Socialist Worker

TGI Fridays restaurant strikers say bosses won’t divide them

by Alistair Farrow
Issue No. 2605

Solidarity at the TGI Fridays protest in Covent Garden

Solidarity at the TGI Fridays protest in Covent Garden (Pic: Guy Smallman)


TGI Fridays workers and their supporters protested in Covent Garden, central London, on Friday. 

Unite union members at the restaurant chain’s outlets in Covent Garden and Milton Keynes had walked out that morning. Unite said the strike is “over a tip policy change which could cost waiting staff £250 a month in lost wages".

The workers are courageously fighting against a firm whose boss Karen Forester took home £1.3 million last year. 

Natalie from the Covent Garden restaurant said, “In January we were given two days notice that 40 percent of our tips would be given to kitchen staff.” 

Bosses have tried to use this to divide workers. As Bonnie from the Milton Keynes told Socialist Worker, "The company has pitted us against each other, kitchen staff should have higher pay in the first place.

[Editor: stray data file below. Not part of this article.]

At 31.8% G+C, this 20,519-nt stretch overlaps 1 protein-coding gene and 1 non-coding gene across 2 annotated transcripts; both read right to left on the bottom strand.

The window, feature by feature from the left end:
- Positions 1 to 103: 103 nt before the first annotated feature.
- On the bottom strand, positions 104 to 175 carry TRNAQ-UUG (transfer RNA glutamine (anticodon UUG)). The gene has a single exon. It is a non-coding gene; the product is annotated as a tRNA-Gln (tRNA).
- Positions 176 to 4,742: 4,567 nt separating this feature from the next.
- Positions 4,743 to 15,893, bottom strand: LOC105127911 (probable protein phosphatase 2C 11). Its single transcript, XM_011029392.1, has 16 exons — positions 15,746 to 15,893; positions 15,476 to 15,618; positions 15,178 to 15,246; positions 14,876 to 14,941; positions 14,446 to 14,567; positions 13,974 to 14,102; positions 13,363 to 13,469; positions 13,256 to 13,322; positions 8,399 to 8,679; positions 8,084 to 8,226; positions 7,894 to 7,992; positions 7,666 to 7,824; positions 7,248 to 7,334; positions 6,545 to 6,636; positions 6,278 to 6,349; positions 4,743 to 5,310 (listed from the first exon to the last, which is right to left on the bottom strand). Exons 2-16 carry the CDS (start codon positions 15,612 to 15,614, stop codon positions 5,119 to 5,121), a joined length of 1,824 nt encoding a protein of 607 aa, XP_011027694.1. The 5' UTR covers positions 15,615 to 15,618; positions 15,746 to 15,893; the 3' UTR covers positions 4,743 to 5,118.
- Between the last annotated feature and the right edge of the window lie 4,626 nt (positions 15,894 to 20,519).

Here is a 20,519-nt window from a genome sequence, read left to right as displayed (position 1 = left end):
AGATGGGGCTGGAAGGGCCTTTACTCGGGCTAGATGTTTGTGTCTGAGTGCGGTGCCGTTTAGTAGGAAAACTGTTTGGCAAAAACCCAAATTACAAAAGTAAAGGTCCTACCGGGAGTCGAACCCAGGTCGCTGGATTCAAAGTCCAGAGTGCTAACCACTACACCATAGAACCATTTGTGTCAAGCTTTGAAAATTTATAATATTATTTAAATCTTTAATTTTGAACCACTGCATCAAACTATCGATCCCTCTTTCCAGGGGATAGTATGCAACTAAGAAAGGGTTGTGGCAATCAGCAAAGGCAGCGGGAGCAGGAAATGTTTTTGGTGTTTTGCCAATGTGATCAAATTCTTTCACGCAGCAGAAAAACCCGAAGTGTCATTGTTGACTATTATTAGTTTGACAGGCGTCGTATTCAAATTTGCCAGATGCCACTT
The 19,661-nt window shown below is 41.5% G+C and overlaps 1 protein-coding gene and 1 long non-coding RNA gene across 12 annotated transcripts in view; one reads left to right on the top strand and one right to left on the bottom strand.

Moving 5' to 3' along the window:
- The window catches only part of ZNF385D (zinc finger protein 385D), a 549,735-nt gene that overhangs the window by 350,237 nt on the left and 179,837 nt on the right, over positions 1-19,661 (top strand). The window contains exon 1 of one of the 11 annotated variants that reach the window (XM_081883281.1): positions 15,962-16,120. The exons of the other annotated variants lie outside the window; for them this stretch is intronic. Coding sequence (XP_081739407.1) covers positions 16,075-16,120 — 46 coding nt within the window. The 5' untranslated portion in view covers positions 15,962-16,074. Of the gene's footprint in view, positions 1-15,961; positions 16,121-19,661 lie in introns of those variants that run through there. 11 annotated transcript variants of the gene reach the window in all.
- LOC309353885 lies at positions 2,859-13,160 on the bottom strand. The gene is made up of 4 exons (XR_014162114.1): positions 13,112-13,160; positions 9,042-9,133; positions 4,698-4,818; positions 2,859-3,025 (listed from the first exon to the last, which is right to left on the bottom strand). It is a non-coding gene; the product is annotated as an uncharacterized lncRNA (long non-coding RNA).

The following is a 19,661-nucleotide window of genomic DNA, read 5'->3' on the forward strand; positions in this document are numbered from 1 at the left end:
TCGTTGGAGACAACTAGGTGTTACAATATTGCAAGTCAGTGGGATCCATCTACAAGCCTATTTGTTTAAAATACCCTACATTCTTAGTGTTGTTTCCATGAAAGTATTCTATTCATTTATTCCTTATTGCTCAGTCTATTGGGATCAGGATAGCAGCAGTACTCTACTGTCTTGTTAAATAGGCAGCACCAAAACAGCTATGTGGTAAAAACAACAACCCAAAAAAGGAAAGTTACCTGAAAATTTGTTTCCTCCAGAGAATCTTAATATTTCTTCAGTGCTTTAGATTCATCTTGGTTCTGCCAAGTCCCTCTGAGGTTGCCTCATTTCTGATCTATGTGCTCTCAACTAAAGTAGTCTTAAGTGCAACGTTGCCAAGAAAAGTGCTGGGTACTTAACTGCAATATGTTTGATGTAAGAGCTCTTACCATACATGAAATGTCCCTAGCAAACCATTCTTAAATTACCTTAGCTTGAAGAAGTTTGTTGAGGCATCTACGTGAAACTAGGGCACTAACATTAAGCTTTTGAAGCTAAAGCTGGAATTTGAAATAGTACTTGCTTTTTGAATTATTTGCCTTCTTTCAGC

“Most of the kitchen team are with us, but are not in the union.” 

Unite has to fight for unity among all TGI Fridays workers and demands for a living wage and equal share of tips could help. 

“That should be the end goal,” agreed Bonnie.

She described how the tips policy change by bosses was the final straw. “They stopped our free meals when we're on a 12 hour shift,” said Bonnie. “Now they've pissed us off—they've taken it too far.”

Solidarity 

Workers from the McDonald’s dispute came down to offer solidarity. “The support we got for our strikes was important to pass on," said Lewis. “Other workers need to feel the support of the wider trade union movement."

Workers at two other restaurants—the Trafford Centre in Greater Manchester and Haymarket Piccadilly in central London—have also voted to strike. They backed strikes by 100 per cent on a 63.3 percent turnout and are set to walk out next Friday, 25 May.

The results of another two ballots at Enfield in north London Greater and Gateshead Metro in the North East were due to announced. This means workers at six restaurants could be on strike from Friday 1 June.

“When we all come together and get unionised we are stronger," said Natalie. “We will be heard—not only in our company, but across the hospitality sector."


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